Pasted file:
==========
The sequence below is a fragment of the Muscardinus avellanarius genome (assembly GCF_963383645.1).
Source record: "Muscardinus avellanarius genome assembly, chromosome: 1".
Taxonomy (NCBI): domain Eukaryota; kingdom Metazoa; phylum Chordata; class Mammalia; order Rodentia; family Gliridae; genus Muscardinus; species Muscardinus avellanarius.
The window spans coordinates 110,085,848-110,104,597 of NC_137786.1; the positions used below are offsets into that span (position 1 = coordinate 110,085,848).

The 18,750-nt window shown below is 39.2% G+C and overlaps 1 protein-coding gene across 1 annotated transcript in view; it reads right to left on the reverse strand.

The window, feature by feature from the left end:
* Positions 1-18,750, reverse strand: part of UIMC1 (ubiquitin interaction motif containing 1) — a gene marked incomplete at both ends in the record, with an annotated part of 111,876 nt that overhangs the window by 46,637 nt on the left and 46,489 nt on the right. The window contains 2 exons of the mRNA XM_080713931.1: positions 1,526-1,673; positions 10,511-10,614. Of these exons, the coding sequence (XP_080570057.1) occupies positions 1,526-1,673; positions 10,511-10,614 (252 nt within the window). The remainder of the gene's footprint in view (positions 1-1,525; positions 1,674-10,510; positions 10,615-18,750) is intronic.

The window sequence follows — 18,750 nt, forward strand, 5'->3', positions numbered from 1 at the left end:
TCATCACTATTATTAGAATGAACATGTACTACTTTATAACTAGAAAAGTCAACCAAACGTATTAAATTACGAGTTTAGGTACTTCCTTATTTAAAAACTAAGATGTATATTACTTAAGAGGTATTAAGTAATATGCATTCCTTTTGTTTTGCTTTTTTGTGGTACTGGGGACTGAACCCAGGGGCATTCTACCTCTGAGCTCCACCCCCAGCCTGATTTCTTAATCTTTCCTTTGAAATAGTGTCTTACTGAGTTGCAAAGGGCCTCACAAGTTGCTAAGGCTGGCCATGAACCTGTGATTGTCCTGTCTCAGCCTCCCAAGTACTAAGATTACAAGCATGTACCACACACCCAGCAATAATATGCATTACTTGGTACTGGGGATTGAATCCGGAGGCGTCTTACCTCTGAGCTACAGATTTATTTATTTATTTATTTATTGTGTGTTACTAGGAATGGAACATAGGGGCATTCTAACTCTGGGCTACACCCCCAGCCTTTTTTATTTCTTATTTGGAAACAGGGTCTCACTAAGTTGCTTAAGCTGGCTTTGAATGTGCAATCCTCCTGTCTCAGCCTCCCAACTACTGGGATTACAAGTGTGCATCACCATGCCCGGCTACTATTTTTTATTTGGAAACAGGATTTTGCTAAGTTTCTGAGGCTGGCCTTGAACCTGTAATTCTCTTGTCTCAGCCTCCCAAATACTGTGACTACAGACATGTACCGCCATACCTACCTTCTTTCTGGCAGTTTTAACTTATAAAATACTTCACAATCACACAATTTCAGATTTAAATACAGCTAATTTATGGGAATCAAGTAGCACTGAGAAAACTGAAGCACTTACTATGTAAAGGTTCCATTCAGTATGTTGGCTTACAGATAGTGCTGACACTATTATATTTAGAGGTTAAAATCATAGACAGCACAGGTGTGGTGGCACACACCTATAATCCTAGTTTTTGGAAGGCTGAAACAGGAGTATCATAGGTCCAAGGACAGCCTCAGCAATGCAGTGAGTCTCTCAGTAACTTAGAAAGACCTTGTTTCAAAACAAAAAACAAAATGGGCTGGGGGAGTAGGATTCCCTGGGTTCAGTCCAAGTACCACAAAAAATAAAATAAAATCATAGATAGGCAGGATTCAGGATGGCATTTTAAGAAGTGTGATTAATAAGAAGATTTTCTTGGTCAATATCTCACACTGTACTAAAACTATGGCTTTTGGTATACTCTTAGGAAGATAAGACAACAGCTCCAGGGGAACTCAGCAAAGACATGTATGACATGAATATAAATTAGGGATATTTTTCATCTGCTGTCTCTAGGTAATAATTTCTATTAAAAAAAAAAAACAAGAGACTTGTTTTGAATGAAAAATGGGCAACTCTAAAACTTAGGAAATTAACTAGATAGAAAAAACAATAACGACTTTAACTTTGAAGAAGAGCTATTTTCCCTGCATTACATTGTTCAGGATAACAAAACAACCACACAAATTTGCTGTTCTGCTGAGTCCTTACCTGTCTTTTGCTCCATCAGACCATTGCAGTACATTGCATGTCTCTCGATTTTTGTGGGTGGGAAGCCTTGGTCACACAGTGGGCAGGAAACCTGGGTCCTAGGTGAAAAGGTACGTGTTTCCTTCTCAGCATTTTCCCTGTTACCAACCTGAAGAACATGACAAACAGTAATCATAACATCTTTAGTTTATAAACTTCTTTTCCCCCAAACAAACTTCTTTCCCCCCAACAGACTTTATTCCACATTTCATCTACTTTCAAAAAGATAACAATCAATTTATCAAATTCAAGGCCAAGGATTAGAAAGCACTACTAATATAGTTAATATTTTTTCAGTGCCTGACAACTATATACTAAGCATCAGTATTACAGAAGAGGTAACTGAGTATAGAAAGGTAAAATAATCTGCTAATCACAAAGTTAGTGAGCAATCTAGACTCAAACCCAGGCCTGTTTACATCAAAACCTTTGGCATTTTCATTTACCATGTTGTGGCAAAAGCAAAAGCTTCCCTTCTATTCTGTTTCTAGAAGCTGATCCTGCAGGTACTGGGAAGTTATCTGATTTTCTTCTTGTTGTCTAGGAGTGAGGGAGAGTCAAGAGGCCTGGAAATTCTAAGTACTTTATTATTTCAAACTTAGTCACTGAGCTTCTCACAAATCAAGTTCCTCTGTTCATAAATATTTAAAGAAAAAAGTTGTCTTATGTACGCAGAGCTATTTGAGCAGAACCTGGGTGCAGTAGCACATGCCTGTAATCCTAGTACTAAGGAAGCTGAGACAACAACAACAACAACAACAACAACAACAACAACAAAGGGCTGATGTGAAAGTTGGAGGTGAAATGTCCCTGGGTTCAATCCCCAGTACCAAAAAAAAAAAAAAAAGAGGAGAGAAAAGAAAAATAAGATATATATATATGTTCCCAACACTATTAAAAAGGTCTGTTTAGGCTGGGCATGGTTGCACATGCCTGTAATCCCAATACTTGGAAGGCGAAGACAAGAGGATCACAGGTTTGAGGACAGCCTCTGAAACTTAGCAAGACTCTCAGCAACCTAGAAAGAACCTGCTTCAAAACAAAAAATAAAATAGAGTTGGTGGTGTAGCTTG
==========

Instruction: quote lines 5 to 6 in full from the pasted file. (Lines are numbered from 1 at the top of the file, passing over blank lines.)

The 18,750-nt window shown below is 39.2% G+C and overlaps 1 protein-coding gene across 1 annotated transcript in view; it reads right to left on the reverse strand.

The window, feature by feature from the left end: